So, in order to successfully complete this curriculum, you need to be planning practices two weeks at a time. So for instance, on Monday from 2:30pm until 3:30 you will work on angles; then, you will have a short break and from 3:35 to 4 you will work on formations. Make these agendas specific, and stick with them. There is no use to making a schedule it you don’t use it. Make sure you plan practices and get things done. Incorporate every part of the drill curriculum to ensure that your performance goes well. Spend more time on areas that need improvement and less time on the areas that you’ve pretty much got down. Let team members know the agenda. They have a right to know everything. Leaders, don’t treat them like your minions. Just because you have a position means nothing about the level of your skills compared to theirs. I hated being treated like a “newbie”. Remember to not name your team members either. “First-year”, “new members”, “newbies”–these are all discouraging. It’s like a first-year member is automatically worse than a second-year one. Experience is important, but practice is more important. There are many “first-year” (I’m not a big fan of this term) members that are better than “third-years”. It’s all about how much each member practices.

Now it’s time to plan! Don’t wait. Do it now!

Comment and tell me how this works for you.

Remember to smile bright! )

After practicing an entire drill routine, you may feel exhausted, sweaty, and worn-out. You definitely don’t want to do it again, but you know that you have to because you need to improve. But you’re still winded every single time you do the routine. What do you do?

Many “drillers” (from here on out, I will use the word driller to refer to a drill team member) create “tired spots” during their routine. Sound familiar? This is the part of the routine–usually near the middle–where you are tired and lose the ability to stay sharp and, at the same time, keep your posture back, angles strong, smile bright, etc. This is definitely not the right thing to do. Judges can look at you at any point in the routine, and you can’t just hope that they don’t see you when you’re tired. It happens, and you shouldn’t risk it.

Drillers also tend to be weak at the beginning of the routine so that they can show it all off at the end (or visa versa, where you’re super-sharp at the beginning and show your tiredness at the end). This is a wrong solution also, because again, a judge can see you being sloppy and probably won’t appreciate it. So, what’s the solution?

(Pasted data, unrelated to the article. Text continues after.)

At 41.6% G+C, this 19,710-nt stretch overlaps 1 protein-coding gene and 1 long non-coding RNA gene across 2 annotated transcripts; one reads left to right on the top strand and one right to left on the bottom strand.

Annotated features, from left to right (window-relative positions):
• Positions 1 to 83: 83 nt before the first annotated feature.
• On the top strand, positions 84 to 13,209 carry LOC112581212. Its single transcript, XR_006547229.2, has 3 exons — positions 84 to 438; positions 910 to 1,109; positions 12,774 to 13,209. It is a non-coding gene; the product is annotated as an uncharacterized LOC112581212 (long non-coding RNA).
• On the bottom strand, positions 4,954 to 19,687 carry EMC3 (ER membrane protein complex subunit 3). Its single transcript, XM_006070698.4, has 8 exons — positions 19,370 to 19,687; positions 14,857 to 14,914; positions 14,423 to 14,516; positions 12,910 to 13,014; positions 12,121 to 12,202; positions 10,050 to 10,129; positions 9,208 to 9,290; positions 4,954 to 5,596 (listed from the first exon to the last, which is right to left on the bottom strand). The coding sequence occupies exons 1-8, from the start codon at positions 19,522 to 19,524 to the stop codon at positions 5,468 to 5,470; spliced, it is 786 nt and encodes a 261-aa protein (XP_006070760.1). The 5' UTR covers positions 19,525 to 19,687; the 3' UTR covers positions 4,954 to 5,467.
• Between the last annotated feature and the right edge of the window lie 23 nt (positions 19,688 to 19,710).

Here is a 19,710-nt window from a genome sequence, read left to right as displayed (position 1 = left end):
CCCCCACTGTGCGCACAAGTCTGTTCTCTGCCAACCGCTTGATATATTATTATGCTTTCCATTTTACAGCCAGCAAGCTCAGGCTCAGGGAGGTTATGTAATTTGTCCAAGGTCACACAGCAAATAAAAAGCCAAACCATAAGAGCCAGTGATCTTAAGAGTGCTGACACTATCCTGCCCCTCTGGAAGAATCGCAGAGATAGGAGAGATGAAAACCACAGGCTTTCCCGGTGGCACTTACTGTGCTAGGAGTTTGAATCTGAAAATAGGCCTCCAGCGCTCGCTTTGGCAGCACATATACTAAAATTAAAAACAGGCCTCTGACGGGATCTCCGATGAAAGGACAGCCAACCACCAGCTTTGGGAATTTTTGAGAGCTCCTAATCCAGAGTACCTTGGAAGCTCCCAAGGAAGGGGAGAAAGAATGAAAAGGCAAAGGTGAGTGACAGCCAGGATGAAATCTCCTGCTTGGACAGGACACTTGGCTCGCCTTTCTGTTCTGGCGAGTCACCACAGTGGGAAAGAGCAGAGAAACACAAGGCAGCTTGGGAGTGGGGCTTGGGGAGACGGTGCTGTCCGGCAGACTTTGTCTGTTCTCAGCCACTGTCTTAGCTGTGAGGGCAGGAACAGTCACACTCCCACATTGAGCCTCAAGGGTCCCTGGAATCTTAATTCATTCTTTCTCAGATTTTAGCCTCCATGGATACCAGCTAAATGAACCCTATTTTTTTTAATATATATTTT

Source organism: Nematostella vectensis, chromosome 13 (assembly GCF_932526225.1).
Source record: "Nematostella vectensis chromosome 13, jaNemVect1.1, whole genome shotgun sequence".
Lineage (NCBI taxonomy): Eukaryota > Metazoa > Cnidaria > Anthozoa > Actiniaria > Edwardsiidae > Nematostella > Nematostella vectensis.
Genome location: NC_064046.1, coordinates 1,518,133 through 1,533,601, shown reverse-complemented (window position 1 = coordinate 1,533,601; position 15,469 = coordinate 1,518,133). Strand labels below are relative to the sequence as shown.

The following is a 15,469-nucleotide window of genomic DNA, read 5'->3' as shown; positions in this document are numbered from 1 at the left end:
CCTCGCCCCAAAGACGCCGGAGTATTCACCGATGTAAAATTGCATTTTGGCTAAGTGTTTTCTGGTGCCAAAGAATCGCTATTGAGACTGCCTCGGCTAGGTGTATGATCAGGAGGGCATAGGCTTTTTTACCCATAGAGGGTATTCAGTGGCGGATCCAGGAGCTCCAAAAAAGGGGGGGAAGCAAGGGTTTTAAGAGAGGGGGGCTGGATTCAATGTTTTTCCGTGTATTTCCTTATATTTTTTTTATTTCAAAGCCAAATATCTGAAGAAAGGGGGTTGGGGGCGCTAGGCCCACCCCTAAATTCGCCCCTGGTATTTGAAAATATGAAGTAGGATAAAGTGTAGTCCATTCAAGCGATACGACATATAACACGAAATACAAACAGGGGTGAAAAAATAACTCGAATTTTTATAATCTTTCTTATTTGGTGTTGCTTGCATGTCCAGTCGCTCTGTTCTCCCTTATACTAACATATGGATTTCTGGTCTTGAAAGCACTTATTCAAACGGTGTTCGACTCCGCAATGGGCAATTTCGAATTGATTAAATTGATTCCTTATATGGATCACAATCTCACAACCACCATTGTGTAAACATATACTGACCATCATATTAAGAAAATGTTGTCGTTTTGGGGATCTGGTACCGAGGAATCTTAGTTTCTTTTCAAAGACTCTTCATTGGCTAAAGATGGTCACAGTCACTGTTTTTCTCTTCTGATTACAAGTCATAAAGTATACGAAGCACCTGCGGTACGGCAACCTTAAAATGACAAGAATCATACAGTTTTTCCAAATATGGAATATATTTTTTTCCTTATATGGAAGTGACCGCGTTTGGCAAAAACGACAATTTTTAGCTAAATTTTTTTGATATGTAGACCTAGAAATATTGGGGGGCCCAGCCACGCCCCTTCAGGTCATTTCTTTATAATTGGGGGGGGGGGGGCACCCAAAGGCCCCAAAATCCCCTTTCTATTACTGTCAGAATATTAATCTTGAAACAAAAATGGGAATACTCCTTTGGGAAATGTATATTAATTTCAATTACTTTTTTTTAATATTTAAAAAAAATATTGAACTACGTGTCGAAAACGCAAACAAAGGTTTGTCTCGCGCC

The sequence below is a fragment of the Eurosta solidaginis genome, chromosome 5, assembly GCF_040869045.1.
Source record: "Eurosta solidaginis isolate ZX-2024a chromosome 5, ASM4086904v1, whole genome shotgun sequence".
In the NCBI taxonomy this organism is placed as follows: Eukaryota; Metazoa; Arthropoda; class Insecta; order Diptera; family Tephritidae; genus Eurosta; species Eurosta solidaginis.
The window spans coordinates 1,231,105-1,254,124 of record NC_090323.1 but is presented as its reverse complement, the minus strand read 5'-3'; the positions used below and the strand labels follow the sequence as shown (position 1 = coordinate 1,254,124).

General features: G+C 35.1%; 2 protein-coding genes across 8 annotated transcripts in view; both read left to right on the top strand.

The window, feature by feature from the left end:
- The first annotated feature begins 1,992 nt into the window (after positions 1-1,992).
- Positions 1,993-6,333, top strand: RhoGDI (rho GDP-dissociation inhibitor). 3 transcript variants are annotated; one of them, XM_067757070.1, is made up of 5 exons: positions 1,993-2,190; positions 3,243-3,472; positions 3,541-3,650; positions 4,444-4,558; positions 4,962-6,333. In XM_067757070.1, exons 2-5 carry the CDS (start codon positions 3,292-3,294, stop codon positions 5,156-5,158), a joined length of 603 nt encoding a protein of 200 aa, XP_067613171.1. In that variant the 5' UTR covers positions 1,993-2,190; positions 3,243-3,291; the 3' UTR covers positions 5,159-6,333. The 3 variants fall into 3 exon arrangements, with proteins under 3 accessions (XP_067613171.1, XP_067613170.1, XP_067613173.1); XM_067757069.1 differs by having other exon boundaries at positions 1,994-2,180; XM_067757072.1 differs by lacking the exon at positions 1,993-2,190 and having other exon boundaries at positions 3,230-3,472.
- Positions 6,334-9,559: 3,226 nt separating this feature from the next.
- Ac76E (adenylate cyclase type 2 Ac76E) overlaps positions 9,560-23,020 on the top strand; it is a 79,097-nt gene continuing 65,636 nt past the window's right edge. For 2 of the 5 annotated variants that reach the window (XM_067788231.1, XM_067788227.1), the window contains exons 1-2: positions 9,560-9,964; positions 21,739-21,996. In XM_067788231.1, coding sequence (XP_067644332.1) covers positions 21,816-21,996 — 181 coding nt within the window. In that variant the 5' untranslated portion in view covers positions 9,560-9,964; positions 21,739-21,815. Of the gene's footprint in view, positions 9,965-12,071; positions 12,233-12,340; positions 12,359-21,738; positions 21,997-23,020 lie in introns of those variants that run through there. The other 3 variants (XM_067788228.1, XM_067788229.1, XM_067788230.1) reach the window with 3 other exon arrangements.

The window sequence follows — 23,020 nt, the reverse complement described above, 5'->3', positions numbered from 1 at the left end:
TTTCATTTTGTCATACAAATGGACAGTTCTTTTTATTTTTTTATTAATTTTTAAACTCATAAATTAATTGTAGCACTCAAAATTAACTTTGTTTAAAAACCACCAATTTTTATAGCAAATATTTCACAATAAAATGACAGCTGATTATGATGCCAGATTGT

Ultimately, your goal is to keep your endurance throughout the whole routine. Sounds impossible, right? It’s not. So, how do you do it?

One way to accomplish this task is to try completing the first four 8-counts of the routine as sharp as you can without giving up. Don’t be sloppy because you’re tired. Mentally tell yourself to do it. Pretty easy? Now take a one-minute rest to catch your breath and get some water. Now do the same thing, except with the first six 8-counts. Harder, isn’t it? This activity is both a mental and physical exercise. Endurance involves both. You need the mind to push yourself but the physical strength to actually do it. It’s like waking up in the morning. You know that you have the physical strength to get up, but you need to make your mind agree with you. So, this exercise makes your mind work hard to motivate you, but at the same time, your physical strength is improving because you are making yourself work harder. The hardest part about this exercise is actually getting started and motivating yourself.

Another way to improve your endurance is to do half of the routine everyday. Once you’ve finally got the half-way point down (usually the point with the most endurance problems) without being super tired once you’re done, add the whole routine in and do it once a day. You’ll be able to push yourself harder at the end, which is usually where everyone else starts to breath heavily and become extremely tired.

Captains and coaches often make this same mistake: “If I make these girls perform the routine ten times in a row, their endurance will improve”. This sometimes works, but it is simply painful, time-consuming, and hardly effective. Making drillers perform the routine once is already tiring, so will tiring yourself out ten times improve your endurance? Maybe a little, but it’s not a fun process. Girls will already start losing their sharpness and giving up the second time they perform the routine. So, what this method does is make girls give up and make them tired with little improvement in endurance. I know that doing the routine a million times made me angry at the captains and coach. It had no purpose and I was tired; I just didn’t want to do it and all I could think about while I was doing it was how stupid this was and how much I hated the routine and how long it was and how tired I was… I don’t think that’s exactly a good thing.

Being on a drill team requires a lot of endurance. The thing about drill is that it is a performing art. It’s not a sport like track or cross country. Drill has to look “pretty” in order for it to be good. You don’t have to have good posture or a good smile when you’re running track, although you need endurance. For drill, you must make yourself mentally stronger to make every angle perfect and every move sharp. You can’t even make yourself look tired. So you need to start improving that endurance!